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Difference between Digital and Screen Printing


With the ever-increasing interest in customization, branding and unusual designing for things of daily use, the means of achieving those goals have also evolved and proliferated. From the traditional option of screen printing to the modern method of digital printing we see designers and individuals electing to use one or the other for their products.

Screen Printing

Screen printing was originally called silk screen printing and was patented by Samuel Simon Matthew Atere-Roberts in 1907. It involves creating multiple stencils of the design to be printed and using each individual stencil to apply layers of ink on to the surface. The colors in the design are applied one at a time and each color uses a different stencil. Incidentally, the stencils are called screens, hence the name.

Screen printing is a complex process with multiple steps beginning with the design, the burning of the design into screens, preparing the inks to be used and finally ending with the printing. The most expensive component of the process is the screen or the screens and once the screen is made it can be used countless times. Thus, the higher the volume of units to be produced or printed, the lower the cost per unit for the producer.

The screen printing method uses a complicated system of spot coloring, halftones and blends, thereby creating images that seem to have myriad colors. Moreover, since the process has been around since the turn of the last century there is a huge range of inks that are readily available which also helps with cost management .

Digital Printing

Digital printing is a much more recent process which used computer technology to print on to desired surfaces. Thus, in digital printing the artwork or design is processed in a computer and then printed directly much as you would print on paper.

The digital printing process uses a printer and therefore you can theoretically print a single copy or unit of the product – a great advantage at the sampling stage. As the digital printing technology is fairly advanced it allows the producer to recreate anything from a complex photograph to a single-color logo, making customized pieces easily accessible.

Pros and Cons of Each

Screen printing is the superior process for designs that require a high level of vibrancy as the ink in screen printing is applied thicker than that in digital printing, which results in colors with more brightness and depth. The screen printing process used machines that can maneuver around uneven or curved surfaces which is also an advantage. There is, however, a minimum quantity specified for most screen printing orders to offset the high cost of making screens and of the wastage that is part of the run on a screen printing machine.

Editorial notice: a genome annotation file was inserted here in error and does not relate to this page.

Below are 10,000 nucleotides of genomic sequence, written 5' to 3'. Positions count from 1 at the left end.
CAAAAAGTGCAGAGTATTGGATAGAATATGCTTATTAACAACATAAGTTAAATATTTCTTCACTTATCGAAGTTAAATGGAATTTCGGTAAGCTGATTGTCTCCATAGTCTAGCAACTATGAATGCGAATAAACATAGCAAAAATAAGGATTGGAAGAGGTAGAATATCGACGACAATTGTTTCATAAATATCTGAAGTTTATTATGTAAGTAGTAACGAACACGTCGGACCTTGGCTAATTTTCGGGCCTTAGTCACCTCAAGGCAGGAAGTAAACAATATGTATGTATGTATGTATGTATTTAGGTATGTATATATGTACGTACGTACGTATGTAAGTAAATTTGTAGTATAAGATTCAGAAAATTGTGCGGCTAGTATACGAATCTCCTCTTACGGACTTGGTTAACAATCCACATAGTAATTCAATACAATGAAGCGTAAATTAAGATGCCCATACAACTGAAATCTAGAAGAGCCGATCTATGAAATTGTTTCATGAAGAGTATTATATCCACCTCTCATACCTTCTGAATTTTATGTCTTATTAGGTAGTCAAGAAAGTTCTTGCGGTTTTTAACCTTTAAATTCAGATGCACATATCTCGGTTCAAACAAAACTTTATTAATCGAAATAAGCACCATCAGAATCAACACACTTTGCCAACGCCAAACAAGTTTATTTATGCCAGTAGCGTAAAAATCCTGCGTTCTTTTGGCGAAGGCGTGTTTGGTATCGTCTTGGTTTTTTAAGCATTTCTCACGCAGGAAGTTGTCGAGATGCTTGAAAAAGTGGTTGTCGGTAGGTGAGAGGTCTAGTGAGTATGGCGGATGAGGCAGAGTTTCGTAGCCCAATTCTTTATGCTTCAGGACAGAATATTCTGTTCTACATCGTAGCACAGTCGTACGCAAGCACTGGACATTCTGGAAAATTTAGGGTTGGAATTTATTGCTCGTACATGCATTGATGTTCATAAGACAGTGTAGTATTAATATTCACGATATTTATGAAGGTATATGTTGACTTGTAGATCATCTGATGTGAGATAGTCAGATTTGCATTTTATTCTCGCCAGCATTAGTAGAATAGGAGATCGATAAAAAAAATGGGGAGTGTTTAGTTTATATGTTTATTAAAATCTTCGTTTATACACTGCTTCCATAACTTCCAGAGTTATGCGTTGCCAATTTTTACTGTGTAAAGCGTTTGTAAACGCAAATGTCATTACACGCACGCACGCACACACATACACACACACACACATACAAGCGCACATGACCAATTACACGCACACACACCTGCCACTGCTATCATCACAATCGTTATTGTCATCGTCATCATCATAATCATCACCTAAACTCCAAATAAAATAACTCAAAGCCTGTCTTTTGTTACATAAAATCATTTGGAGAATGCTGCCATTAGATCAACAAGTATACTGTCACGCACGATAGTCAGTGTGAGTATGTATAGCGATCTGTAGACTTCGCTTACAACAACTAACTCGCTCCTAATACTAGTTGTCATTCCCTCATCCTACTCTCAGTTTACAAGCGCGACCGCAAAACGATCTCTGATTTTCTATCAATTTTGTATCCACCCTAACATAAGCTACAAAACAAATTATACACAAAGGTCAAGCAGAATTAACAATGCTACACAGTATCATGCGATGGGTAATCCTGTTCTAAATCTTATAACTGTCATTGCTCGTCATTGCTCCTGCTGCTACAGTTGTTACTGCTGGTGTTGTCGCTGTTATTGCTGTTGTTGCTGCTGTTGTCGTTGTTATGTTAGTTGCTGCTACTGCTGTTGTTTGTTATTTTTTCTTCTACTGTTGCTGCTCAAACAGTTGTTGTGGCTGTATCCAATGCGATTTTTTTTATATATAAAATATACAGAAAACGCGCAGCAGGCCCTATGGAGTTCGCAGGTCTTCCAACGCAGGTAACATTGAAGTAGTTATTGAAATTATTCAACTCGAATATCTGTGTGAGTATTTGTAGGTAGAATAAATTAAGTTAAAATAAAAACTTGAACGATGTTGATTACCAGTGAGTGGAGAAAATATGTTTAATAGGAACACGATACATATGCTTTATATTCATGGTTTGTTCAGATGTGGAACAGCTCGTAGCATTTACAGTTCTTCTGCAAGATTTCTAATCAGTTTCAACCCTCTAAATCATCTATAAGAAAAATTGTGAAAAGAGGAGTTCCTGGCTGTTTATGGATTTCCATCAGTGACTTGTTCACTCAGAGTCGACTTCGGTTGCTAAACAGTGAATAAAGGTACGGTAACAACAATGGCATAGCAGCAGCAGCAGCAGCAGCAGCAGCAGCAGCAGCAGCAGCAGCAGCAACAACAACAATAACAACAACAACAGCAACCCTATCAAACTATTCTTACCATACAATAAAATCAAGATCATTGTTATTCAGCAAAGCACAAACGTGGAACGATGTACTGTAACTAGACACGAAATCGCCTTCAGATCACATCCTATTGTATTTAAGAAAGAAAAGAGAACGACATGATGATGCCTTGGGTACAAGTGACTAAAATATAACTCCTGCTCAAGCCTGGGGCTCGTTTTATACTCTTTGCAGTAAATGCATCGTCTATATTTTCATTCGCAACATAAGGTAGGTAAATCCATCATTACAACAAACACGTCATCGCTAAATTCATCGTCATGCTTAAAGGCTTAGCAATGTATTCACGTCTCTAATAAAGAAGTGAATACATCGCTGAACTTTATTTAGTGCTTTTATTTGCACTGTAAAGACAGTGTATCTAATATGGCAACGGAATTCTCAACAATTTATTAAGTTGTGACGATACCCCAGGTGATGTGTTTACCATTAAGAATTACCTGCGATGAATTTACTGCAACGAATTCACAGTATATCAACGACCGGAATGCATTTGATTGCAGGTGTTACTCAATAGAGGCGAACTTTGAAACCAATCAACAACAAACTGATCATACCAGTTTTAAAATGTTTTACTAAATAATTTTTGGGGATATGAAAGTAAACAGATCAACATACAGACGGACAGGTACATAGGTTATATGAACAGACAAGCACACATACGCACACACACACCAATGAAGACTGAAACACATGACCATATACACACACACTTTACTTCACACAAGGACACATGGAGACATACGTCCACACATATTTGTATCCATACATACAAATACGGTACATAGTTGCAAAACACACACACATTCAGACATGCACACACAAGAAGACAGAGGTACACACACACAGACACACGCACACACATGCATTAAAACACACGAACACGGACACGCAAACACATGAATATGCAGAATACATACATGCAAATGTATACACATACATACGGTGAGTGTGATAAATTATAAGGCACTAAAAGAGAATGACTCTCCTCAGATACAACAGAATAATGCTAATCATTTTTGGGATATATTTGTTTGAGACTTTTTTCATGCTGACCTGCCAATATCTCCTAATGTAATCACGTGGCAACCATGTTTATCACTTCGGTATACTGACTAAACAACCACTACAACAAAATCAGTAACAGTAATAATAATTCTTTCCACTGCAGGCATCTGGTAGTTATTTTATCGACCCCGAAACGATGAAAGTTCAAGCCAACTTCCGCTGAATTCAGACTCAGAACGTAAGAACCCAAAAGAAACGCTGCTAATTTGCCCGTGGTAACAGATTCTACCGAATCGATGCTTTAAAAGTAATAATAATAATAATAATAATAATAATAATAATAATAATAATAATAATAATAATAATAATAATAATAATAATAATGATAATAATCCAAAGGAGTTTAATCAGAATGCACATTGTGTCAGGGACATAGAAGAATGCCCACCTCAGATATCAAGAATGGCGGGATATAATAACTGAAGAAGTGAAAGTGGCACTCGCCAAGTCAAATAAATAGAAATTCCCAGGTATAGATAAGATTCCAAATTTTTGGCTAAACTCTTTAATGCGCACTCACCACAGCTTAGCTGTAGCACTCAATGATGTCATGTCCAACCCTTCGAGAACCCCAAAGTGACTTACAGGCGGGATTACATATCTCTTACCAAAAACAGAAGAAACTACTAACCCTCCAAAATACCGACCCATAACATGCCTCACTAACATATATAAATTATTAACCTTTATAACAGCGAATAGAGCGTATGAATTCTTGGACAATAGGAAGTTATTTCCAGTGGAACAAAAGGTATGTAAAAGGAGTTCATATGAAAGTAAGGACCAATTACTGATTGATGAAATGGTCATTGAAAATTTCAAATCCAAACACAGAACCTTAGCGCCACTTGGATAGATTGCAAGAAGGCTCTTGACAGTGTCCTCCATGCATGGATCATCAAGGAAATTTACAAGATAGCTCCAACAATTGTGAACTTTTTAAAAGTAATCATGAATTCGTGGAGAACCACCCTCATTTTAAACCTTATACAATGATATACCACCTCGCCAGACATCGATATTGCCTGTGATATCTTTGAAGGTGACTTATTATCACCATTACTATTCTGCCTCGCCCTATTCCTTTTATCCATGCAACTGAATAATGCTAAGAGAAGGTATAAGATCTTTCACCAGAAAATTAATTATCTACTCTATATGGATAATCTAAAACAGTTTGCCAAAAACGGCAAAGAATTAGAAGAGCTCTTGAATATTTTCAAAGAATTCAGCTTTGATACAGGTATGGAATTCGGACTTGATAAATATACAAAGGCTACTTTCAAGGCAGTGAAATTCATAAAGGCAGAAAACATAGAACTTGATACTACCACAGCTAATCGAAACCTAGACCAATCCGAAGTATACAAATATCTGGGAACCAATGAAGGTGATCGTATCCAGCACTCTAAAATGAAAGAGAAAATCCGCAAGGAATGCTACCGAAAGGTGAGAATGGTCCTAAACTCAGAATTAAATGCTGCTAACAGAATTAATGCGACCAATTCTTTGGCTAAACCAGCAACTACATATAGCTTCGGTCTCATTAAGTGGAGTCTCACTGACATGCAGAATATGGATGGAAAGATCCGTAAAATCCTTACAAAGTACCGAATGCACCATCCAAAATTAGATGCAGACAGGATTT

Digital printing is best used detail-oriented work and specifically for smaller quantities. Using a computer for digital printing means that a photograph can be printed in all its minutest details through the process. Theoretically digital printing allows exclusive runs of a single design on as few as one unit. It is also a less complicated process as all that is required is inputting a design into the computer and giving the print command to the printer.


Each of the two printing methods has its pros and cons – the choice of which method to use depends entirely on the design, object, quantity and budget.

Screen printing is cost effective and has highly professional looking high quality results. It is definitely the better choice for large orders. The initial set up costs, however, are higher and minimum order quantities are needed to justify the expense. Also, high resolution details may not show up well in screen printing.

Digital printing can produce as few as one item at a time and has the potential to print fine detailed work, like photographs. Since the design is on the computer minute adjustment are easily done. The colors and design is limited only by the capacity of the printer but generally exact color matching can be difficult. The ink for digital printing is also more expensive and the size of the print area is limited to the capacity of the printer. Digital printing also usually restricted to fabric. While this is not a concern for small orders the time in printing per unit through digital printing tends to be longer than that taken by screen printing.

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